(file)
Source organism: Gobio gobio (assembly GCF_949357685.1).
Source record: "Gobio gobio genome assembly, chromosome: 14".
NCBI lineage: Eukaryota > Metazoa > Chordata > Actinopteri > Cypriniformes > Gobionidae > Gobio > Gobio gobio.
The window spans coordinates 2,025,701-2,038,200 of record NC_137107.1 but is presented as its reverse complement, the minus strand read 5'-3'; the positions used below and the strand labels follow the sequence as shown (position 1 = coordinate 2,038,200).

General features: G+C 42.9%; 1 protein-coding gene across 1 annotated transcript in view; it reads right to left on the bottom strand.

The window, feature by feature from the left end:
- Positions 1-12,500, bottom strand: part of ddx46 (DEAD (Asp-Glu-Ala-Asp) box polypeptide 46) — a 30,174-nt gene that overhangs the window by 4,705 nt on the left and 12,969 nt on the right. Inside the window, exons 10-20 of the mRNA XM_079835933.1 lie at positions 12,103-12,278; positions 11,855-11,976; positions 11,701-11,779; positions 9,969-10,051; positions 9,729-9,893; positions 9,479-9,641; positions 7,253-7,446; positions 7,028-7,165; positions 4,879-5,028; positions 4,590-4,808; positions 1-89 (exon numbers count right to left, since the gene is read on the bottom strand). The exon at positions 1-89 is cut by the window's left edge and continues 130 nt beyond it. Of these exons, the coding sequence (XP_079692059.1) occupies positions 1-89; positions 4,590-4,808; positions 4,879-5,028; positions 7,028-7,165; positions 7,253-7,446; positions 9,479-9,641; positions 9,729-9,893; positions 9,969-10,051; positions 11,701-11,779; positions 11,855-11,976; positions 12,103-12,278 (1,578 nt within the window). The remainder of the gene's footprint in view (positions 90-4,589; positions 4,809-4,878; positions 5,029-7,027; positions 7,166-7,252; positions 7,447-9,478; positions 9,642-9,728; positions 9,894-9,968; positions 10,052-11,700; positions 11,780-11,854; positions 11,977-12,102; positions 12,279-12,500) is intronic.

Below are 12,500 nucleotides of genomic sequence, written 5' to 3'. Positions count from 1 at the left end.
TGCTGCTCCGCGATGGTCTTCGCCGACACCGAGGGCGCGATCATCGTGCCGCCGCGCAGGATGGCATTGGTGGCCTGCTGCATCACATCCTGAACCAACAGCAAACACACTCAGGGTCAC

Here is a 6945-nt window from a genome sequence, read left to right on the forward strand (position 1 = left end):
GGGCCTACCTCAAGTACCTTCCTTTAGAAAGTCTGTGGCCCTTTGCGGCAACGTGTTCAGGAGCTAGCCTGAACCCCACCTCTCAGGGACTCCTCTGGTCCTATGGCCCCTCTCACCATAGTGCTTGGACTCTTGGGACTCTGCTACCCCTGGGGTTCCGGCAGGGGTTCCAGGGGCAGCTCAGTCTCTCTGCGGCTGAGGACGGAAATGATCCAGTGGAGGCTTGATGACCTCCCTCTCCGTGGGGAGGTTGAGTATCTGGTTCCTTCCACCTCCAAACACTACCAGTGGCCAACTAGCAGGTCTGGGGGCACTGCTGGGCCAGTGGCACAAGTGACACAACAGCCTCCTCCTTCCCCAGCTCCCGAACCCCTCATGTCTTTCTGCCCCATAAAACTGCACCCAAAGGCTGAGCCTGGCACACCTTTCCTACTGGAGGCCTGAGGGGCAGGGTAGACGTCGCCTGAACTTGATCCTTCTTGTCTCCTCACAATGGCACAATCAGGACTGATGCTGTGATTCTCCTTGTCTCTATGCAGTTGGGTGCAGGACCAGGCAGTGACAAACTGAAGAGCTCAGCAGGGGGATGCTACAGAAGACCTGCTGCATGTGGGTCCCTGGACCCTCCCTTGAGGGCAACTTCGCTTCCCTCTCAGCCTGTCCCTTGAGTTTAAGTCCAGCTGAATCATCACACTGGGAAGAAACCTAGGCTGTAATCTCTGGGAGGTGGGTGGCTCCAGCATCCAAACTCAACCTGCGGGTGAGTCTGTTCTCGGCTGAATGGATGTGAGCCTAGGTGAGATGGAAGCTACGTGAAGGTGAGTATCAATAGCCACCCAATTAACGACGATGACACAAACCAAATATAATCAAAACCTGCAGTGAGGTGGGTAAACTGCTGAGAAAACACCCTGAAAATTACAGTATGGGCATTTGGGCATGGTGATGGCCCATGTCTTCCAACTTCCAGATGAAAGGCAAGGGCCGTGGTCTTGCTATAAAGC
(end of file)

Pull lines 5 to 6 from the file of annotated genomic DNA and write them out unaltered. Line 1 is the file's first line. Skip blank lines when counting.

General features: G+C 42.9%; 1 protein-coding gene across 1 annotated transcript in view; it reads right to left on the bottom strand.

The window, feature by feature from the left end: